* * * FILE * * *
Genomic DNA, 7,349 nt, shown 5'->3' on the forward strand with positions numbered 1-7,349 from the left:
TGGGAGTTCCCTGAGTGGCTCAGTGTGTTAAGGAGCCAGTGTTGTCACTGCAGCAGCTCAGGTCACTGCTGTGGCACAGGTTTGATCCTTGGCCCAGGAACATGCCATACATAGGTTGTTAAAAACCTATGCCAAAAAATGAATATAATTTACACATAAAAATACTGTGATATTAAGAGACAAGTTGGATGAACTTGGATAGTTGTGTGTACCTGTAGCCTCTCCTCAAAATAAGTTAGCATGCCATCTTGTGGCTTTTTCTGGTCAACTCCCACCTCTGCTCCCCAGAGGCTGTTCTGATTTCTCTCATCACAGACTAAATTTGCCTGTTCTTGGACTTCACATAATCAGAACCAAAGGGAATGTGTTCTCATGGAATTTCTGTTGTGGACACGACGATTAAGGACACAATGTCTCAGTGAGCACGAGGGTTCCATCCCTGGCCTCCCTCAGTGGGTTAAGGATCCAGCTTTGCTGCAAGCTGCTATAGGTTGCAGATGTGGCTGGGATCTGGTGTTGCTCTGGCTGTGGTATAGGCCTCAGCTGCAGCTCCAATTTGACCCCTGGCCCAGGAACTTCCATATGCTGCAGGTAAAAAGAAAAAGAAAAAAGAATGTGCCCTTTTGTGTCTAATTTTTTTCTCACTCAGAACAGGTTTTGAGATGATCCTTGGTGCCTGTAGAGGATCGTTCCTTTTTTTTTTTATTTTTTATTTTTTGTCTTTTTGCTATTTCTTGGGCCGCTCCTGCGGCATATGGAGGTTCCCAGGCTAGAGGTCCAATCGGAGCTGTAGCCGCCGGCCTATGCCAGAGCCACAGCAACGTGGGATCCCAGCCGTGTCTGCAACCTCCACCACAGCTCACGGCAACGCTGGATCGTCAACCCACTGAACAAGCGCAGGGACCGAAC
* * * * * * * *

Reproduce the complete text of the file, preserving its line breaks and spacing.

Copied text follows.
Genomic DNA, 7,349 nt, shown 5'->3' on the forward strand with positions numbered 1-7,349 from the left:
TGGGAGTTCCCTGAGTGGCTCAGTGTGTTAAGGAGCCAGTGTTGTCACTGCAGCAGCTCAGGTCACTGCTGTGGCACAGGTTTGATCCTTGGCCCAGGAACATGCCATACATAGGTTGTTAAAAACCTATGCCAAAAAATGAATATAATTTACACATAAAAATACTGTGATATTAAGAGACAAGTTGGATGAACTTGGATAGTTGTGTGTACCTGTAGCCTCTCCTCAAAATAAGTTAGCATGCCATCTTGTGGCTTTTTCTGGTCAACTCCCACCTCTGCTCCCCAGAGGCTGTTCTGATTTCTCTCATCACAGACTAAATTTGCCTGTTCTTGGACTTCACATAATCAGAACCAAAGGGAATGTGTTCTCATGGAATTTCTGTTGTGGACACGACGATTAAGGACACAATGTCTCAGTGAGCACGAGGGTTCCATCCCTGGCCTCCCTCAGTGGGTTAAGGATCCAGCTTTGCTGCAAGCTGCTATAGGTTGCAGATGTGGCTGGGATCTGGTGTTGCTCTGGCTGTGGTATAGGCCTCAGCTGCAGCTCCAATTTGACCCCTGGCCCAGGAACTTCCATATGCTGCAGGTAAAAAGAAAAAGAAAAAAGAATGTGCCCTTTTGTGTCTAATTTTTTTCTCACTCAGAACAGGTTTTGAGATGATCCTTGGTGCCTGTAGAGGATCGTTCCTTTTTTTTTTTATTTTTTATTTTTTGTCTTTTTGCTATTTCTTGGGCCGCTCCTGCGGCATATGGAGGTTCCCAGGCTAGAGGTCCAATCGGAGCTGTAGCCGCCGGCCTATGCCAGAGCCACAGCAACGTGGGATCCCAGCCGTGTCTGCAACCTCCACCACAGCTCACGGCAACGCTGGATCGTCAACCCACTGAACAAGCGCAGGGACCGAAC